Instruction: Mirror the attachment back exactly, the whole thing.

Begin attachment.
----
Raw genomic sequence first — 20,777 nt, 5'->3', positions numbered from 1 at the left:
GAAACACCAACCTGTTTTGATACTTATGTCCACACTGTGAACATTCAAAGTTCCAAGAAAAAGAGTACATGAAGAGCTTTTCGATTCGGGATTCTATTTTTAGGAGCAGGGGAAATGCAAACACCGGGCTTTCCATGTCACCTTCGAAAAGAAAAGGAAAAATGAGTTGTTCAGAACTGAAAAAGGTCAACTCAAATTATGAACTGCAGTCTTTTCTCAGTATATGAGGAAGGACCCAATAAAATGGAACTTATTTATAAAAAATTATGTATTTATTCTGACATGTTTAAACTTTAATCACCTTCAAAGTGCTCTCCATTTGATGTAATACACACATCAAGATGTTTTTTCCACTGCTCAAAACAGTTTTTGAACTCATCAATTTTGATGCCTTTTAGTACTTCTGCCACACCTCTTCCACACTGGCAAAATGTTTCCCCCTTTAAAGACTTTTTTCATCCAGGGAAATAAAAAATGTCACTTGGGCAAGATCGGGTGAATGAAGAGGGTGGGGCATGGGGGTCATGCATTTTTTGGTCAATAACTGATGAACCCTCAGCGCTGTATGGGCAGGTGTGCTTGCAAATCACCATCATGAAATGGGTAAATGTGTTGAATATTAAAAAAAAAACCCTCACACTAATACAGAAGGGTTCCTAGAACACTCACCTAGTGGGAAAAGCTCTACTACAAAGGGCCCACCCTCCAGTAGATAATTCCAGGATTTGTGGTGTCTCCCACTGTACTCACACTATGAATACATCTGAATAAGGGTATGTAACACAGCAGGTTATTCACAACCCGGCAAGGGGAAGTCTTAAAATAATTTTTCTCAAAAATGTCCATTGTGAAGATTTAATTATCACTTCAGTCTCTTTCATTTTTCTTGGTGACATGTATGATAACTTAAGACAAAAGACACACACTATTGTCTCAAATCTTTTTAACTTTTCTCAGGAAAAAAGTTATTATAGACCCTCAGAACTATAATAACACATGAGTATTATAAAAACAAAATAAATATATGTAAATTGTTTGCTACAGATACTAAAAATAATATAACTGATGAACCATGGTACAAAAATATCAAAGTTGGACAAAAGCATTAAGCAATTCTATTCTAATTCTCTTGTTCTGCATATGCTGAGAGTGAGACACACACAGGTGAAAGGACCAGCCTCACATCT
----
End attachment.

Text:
Raw genomic sequence first — 20,777 nt, 5'->3', positions numbered from 1 at the left:
GAAACACCAACCTGTTTTGATACTTATGTCCACACTGTGAACATTCAAAGTTCCAAGAAAAAGAGTACATGAAGAGCTTTTCGATTCGGGATTCTATTTTTAGGAGCAGGGGAAATGCAAACACCGGGCTTTCCATGTCACCTTCGAAAAGAAAAGGAAAAATGAGTTGTTCAGAACTGAAAAAGGTCAACTCAAATTATGAACTGCAGTCTTTTCTCAGTATATGAGGAAGGACCCAATAAAATGGAACTTATTTATAAAAAATTATGTATTTATTCTGACATGTTTAAACTTTAATCACCTTCAAAGTGCTCTCCATTTGATGTAATACACACATCAAGATGTTTTTTCCACTGCTCAAAACAGTTTTTGAACTCATCAATTTTGATGCCTTTTAGTACTTCTGCCACACCTCTTCCACACTGGCAAAATGTTTCCCCCTTTAAAGACTTTTTTCATCCAGGGAAATAAAAAATGTCACTTGGGCAAGATCGGGTGAATGAAGAGGGTGGGGCATGGGGGTCATGCATTTTTTGGTCAATAACTGATGAACCCTCAGCGCTGTATGGGCAGGTGTGCTTGCAAATCACCATCATGAAATGGGTAAATGTGTTGAATATTAAAAAAAAAACCCTCACACTAATACAGAAGGGTTCCTAGAACACTCACCTAGTGGGAAAAGCTCTACTACAAAGGGCCCACCCTCCAGTAGATAATTCCAGGATTTGTGGTGTCTCCCACTGTACTCACACTATGAATACATCTGAATAAGGGTATGTAACACAGCAGGTTATTCACAACCCGGCAAGGGGAAGTCTTAAAATAATTTTTCTCAAAAATGTCCATTGTGAAGATTTAATTATCACTTCAGTCTCTTTCATTTTTCTTGGTGACATGTATGATAACTTAAGACAAAAGACACACACTATTGTCTCAAATCTTTTTAACTTTTCTCAGGAAAAAAGTTATTATAGACCCTCAGAACTATAATAACACATGAGTATTATAAAAACAAAATAAATATATGTAAATTGTTTGCTACAGATACTAAAAATAATATAACTGATGAACCATGGTACAAAAATATCAAAGTTGGACAAAAGCATTAAGCAATTCTATTCTAATTCTCTTGTTCTGCATATGCTGAGAGTGAGACACACACAGGTGAAAGGACCAGCCTCACATCT